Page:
Referring to FIG. 8, a first back-end-of-line (BEOL) metal interconnect layer 190 is formed on the first substantially planar surface 111 of the first substrate 100. The first BEOL metal interconnect layer 190 typically includes at least one dielectric material layer and at least one metal interconnect structure embedded therein. The at least one metal interconnect structure can provide electrical connection between the at least one semiconductor device embedded in the first semiconductor-device-containing layer 118 and the at least one TSV structure 180 by providing a conductive path therebetween. The at least one metal interconnect structure embedded in the first BEOL metal interconnect layer 190 can include metal lines that provide conductive paths in horizontal directions, i.e., in directions parallel to the first substantially planar surface 111, and metal vias that provide conductive paths in the vertical direction, i.e., in the direction perpendicular to the first substantially planar surface 111.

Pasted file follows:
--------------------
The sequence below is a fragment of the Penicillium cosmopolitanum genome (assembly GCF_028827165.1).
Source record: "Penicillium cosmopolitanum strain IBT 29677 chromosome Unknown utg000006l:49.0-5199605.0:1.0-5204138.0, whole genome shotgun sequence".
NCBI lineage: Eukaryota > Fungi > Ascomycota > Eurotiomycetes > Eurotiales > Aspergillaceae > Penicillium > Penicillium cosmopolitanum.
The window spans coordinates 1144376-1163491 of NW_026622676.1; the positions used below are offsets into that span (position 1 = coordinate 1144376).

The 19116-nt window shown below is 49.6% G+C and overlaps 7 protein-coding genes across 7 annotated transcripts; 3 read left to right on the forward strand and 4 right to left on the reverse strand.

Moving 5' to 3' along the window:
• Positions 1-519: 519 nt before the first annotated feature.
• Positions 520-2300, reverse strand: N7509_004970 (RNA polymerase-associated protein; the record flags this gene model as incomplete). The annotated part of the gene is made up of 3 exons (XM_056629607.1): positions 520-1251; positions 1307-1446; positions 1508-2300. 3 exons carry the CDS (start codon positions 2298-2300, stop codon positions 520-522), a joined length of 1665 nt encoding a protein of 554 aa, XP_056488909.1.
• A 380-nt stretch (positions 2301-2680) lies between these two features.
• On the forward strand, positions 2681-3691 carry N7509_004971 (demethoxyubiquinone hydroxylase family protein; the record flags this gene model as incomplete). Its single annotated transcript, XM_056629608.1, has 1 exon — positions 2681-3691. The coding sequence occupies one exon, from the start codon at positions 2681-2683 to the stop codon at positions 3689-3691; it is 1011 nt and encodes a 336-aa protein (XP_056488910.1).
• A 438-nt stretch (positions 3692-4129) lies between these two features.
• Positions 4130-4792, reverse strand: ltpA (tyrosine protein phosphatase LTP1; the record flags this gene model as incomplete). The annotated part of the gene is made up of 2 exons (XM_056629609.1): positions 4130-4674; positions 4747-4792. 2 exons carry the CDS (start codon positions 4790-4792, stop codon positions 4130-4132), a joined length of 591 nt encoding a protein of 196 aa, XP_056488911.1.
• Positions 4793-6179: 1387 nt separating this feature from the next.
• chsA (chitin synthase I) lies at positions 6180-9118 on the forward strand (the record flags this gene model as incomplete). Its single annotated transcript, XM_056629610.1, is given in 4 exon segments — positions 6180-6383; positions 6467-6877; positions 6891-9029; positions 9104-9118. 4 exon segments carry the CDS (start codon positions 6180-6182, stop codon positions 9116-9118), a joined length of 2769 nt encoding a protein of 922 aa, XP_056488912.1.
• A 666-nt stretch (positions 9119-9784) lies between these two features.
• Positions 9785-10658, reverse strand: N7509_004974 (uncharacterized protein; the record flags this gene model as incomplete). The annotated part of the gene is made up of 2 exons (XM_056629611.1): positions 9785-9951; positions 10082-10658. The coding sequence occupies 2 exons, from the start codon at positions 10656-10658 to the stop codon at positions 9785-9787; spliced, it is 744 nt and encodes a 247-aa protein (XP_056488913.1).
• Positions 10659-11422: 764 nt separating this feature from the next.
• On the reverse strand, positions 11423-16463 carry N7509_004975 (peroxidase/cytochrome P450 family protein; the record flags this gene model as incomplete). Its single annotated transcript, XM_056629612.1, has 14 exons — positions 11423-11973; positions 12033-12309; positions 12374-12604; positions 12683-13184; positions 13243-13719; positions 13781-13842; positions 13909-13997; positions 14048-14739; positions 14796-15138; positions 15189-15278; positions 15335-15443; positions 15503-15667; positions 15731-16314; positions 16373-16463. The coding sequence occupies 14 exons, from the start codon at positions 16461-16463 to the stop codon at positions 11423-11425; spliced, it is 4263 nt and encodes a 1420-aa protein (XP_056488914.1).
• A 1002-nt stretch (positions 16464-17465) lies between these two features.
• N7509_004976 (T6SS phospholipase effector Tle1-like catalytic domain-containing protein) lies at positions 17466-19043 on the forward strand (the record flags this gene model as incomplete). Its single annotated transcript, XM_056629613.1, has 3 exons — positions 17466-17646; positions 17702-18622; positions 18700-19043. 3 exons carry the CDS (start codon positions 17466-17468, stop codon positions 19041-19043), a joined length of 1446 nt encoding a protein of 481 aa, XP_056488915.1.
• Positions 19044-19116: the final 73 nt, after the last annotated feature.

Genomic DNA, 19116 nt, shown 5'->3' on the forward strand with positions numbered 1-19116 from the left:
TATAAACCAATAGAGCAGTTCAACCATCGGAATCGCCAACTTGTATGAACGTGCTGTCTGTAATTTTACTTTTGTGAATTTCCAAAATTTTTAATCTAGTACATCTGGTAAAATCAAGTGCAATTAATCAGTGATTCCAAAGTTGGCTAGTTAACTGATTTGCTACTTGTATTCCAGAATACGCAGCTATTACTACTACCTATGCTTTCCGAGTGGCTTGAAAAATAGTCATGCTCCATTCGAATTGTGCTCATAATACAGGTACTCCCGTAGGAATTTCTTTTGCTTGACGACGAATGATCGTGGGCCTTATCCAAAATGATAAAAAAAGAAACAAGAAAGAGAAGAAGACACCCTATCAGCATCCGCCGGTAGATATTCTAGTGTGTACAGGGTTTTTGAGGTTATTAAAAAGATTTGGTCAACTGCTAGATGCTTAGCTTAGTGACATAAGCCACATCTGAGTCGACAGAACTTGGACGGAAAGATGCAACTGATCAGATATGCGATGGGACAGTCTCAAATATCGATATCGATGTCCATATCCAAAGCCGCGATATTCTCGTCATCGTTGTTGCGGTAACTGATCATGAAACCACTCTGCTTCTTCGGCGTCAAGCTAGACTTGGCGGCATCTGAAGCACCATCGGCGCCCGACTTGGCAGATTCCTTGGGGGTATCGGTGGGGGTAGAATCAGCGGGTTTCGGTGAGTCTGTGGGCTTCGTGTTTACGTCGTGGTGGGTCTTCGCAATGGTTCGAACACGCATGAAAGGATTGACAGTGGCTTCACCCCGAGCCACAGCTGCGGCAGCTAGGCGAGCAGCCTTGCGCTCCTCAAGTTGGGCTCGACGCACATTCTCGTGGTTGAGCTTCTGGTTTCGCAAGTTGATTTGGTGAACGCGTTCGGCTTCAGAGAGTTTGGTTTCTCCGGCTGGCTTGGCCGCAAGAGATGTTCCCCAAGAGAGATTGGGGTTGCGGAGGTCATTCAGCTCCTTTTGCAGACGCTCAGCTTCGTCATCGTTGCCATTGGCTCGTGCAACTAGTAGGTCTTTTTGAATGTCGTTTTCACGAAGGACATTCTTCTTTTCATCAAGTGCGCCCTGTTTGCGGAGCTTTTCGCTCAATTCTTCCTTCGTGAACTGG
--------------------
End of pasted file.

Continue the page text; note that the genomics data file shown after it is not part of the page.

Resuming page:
Referring to FIG. 9, the first substrate 100 can be thinned from the bottom. Specifically, a lower portion of the first substrate 100 can be removed from the second substantially planar surface 119 of the first substrate 100, for example, by polishing or grinding of the material of the first substrate 100 until the at least one TSV structure 180 is exposed. The first TSV segment (130, 140) of the at least one TSV structure 180 is exposed on the second substantially planar surface 119, which moves closer to the first substantially planar surface 111 during the thinning process. The vertical distance between the first substantially planar surface 111 and the second substantially planar surface 119 can be substantially the same as the depth d0 of the at least one trench 113 at the processing step of FIG. 2.